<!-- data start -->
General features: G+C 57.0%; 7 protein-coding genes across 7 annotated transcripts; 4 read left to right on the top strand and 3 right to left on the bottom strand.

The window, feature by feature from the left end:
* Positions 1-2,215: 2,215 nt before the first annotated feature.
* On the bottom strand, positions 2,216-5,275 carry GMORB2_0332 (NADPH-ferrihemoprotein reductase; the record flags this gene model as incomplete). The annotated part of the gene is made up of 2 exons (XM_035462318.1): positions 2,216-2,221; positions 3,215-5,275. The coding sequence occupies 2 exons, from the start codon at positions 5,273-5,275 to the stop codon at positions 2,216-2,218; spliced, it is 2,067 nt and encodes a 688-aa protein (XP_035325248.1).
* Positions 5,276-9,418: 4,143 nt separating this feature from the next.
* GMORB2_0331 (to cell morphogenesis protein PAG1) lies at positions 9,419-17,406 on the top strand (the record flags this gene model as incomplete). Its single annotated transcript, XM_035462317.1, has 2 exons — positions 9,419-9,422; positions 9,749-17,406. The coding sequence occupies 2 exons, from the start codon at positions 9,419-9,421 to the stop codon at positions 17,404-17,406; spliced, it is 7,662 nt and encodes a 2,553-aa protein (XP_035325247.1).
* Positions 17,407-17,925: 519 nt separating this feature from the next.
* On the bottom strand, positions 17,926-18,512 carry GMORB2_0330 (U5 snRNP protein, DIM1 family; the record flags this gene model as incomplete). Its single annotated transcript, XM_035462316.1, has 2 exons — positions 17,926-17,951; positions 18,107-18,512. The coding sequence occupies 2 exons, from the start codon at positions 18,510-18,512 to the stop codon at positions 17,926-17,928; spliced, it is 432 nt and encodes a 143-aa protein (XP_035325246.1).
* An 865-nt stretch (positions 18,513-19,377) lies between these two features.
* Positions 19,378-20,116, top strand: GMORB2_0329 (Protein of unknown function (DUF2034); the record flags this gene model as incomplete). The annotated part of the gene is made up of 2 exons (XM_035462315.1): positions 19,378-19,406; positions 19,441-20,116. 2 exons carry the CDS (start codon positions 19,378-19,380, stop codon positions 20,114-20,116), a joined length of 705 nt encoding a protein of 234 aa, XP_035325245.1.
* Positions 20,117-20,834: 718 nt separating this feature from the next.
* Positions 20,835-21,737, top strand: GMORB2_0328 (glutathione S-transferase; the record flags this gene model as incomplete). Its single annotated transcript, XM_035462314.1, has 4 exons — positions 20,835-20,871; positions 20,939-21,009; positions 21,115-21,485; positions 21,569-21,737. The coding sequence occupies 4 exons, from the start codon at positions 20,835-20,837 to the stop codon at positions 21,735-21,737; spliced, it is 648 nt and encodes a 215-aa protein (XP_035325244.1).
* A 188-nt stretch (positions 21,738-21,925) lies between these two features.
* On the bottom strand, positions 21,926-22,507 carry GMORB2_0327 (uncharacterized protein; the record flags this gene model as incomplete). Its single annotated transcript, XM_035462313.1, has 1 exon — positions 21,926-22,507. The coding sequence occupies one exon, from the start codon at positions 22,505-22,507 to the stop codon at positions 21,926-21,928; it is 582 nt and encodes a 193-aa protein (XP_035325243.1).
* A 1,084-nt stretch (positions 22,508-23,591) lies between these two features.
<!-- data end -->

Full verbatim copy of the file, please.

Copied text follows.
General features: G+C 57.0%; 7 protein-coding genes across 7 annotated transcripts; 4 read left to right on the top strand and 3 right to left on the bottom strand.

The window, feature by feature from the left end:
* Positions 1-2,215: 2,215 nt before the first annotated feature.
* On the bottom strand, positions 2,216-5,275 carry GMORB2_0332 (NADPH-ferrihemoprotein reductase; the record flags this gene model as incomplete). The annotated part of the gene is made up of 2 exons (XM_035462318.1): positions 2,216-2,221; positions 3,215-5,275. The coding sequence occupies 2 exons, from the start codon at positions 5,273-5,275 to the stop codon at positions 2,216-2,218; spliced, it is 2,067 nt and encodes a 688-aa protein (XP_035325248.1).
* Positions 5,276-9,418: 4,143 nt separating this feature from the next.
* GMORB2_0331 (to cell morphogenesis protein PAG1) lies at positions 9,419-17,406 on the top strand (the record flags this gene model as incomplete). Its single annotated transcript, XM_035462317.1, has 2 exons — positions 9,419-9,422; positions 9,749-17,406. The coding sequence occupies 2 exons, from the start codon at positions 9,419-9,421 to the stop codon at positions 17,404-17,406; spliced, it is 7,662 nt and encodes a 2,553-aa protein (XP_035325247.1).
* Positions 17,407-17,925: 519 nt separating this feature from the next.
* On the bottom strand, positions 17,926-18,512 carry GMORB2_0330 (U5 snRNP protein, DIM1 family; the record flags this gene model as incomplete). Its single annotated transcript, XM_035462316.1, has 2 exons — positions 17,926-17,951; positions 18,107-18,512. The coding sequence occupies 2 exons, from the start codon at positions 18,510-18,512 to the stop codon at positions 17,926-17,928; spliced, it is 432 nt and encodes a 143-aa protein (XP_035325246.1).
* An 865-nt stretch (positions 18,513-19,377) lies between these two features.
* Positions 19,378-20,116, top strand: GMORB2_0329 (Protein of unknown function (DUF2034); the record flags this gene model as incomplete). The annotated part of the gene is made up of 2 exons (XM_035462315.1): positions 19,378-19,406; positions 19,441-20,116. 2 exons carry the CDS (start codon positions 19,378-19,380, stop codon positions 20,114-20,116), a joined length of 705 nt encoding a protein of 234 aa, XP_035325245.1.
* Positions 20,117-20,834: 718 nt separating this feature from the next.
* Positions 20,835-21,737, top strand: GMORB2_0328 (glutathione S-transferase; the record flags this gene model as incomplete). Its single annotated transcript, XM_035462314.1, has 4 exons — positions 20,835-20,871; positions 20,939-21,009; positions 21,115-21,485; positions 21,569-21,737. The coding sequence occupies 4 exons, from the start codon at positions 20,835-20,837 to the stop codon at positions 21,735-21,737; spliced, it is 648 nt and encodes a 215-aa protein (XP_035325244.1).
* A 188-nt stretch (positions 21,738-21,925) lies between these two features.
* On the bottom strand, positions 21,926-22,507 carry GMORB2_0327 (uncharacterized protein; the record flags this gene model as incomplete). Its single annotated transcript, XM_035462313.1, has 1 exon — positions 21,926-22,507. The coding sequence occupies one exon, from the start codon at positions 22,505-22,507 to the stop codon at positions 21,926-21,928; it is 582 nt and encodes a 193-aa protein (XP_035325243.1).
* A 1,084-nt stretch (positions 22,508-23,591) lies between these two features.